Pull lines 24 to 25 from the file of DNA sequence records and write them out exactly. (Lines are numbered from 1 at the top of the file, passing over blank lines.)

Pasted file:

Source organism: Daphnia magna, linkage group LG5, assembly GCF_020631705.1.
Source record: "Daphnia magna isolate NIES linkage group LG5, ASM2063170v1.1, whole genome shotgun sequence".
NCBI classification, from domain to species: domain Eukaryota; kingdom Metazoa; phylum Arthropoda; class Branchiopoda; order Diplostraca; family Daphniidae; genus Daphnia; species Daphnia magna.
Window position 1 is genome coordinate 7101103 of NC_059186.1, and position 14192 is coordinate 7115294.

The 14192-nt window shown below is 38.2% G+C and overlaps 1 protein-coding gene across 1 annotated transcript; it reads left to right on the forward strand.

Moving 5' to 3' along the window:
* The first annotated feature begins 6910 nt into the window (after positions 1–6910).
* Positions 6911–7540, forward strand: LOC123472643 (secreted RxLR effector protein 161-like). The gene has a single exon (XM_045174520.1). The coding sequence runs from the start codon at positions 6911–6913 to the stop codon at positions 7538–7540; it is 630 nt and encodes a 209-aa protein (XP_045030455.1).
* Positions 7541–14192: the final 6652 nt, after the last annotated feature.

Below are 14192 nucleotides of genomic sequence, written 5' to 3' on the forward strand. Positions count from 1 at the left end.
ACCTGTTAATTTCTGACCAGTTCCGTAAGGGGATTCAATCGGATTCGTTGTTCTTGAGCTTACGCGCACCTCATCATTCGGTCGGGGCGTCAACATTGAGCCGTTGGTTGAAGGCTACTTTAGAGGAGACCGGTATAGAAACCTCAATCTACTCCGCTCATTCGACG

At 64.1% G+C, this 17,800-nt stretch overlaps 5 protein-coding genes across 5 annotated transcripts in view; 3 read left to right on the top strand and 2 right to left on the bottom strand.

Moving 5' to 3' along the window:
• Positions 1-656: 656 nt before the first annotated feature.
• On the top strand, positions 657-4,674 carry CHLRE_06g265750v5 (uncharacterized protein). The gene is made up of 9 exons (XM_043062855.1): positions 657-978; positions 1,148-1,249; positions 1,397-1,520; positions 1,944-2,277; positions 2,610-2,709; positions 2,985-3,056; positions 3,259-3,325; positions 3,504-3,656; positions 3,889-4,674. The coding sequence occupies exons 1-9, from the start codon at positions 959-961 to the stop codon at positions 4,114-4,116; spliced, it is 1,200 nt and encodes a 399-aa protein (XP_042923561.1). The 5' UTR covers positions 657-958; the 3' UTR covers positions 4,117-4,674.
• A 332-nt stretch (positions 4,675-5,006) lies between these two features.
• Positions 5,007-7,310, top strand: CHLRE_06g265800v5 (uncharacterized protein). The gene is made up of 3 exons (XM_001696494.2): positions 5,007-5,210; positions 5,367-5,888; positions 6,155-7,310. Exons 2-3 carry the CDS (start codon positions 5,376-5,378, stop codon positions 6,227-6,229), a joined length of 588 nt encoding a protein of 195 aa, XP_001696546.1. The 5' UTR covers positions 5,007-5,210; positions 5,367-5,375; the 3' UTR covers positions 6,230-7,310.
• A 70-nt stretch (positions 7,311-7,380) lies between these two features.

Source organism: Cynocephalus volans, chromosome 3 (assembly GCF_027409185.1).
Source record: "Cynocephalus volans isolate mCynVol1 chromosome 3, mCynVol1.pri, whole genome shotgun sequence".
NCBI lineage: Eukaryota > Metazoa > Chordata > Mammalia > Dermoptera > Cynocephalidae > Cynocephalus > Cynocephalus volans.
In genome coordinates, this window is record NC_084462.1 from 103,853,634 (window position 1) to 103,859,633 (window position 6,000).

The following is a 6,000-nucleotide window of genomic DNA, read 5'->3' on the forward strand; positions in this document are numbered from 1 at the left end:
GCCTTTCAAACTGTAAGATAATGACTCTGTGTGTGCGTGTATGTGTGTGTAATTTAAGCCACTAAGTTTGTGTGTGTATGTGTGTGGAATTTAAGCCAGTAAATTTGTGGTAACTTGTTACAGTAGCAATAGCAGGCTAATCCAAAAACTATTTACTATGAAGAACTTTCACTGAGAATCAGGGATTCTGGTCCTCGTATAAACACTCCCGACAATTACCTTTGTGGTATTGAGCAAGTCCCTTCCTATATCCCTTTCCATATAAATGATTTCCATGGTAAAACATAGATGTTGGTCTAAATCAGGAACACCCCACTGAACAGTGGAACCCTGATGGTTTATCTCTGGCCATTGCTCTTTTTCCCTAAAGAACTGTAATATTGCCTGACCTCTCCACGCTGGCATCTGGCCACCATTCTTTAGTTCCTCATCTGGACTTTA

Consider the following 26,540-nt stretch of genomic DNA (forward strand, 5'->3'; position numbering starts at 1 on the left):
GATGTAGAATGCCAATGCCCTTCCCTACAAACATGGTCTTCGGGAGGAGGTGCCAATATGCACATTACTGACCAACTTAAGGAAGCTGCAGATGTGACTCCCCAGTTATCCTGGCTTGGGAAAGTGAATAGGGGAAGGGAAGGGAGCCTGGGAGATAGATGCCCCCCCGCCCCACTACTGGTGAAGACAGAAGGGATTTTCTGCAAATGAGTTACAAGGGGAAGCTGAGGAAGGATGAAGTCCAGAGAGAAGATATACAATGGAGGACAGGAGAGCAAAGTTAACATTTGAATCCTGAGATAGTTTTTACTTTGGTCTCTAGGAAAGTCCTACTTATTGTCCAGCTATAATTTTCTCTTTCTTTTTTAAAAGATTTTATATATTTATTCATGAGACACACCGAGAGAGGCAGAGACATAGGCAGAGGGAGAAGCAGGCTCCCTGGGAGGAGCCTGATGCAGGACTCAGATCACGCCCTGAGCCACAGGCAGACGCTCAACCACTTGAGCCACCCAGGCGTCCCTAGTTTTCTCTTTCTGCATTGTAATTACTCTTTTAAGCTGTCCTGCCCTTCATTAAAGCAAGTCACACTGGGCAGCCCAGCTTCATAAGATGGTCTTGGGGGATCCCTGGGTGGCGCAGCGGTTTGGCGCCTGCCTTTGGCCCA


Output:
GCCTTTCAAACTGTAAGATAATGACTCTGTGTGTGCGTGTATGTGTGTGTAATTTAAGCCACTAAGTTTGTGTGTGTATGTGTGTGGAATTTAAGCCAGTAAATTTGTGGTAACTTGTTACAGTAGCAATAGCAGGCTAATCCAAAAACTATTTACTATGAAGAACTTTCACTGAGAATCAGGGATTCTGGTCCTCGTATAAACACTCCCGACAATTACCTTTGTGGTATTGAGCAAGTCCCTTCCTATATCCCTTTCCATATAAATGATTTCCATGGTAAAACATAGATGTTGGTCTAAATCAGGAACACCCCACTGAACAGTGGAACCCTGATGGTTTATCTCTGGCCATTGCTCTTTTTCCCTAAAGAACTGTAATATTGCCTGACCTCTCCACGCTGGCATCTGGCCACCATTCTTTAGTTCCTCATCTGGACTTTA

Consider the following 26,540-nt stretch of genomic DNA (forward strand, 5'->3'; position numbering starts at 1 on the left):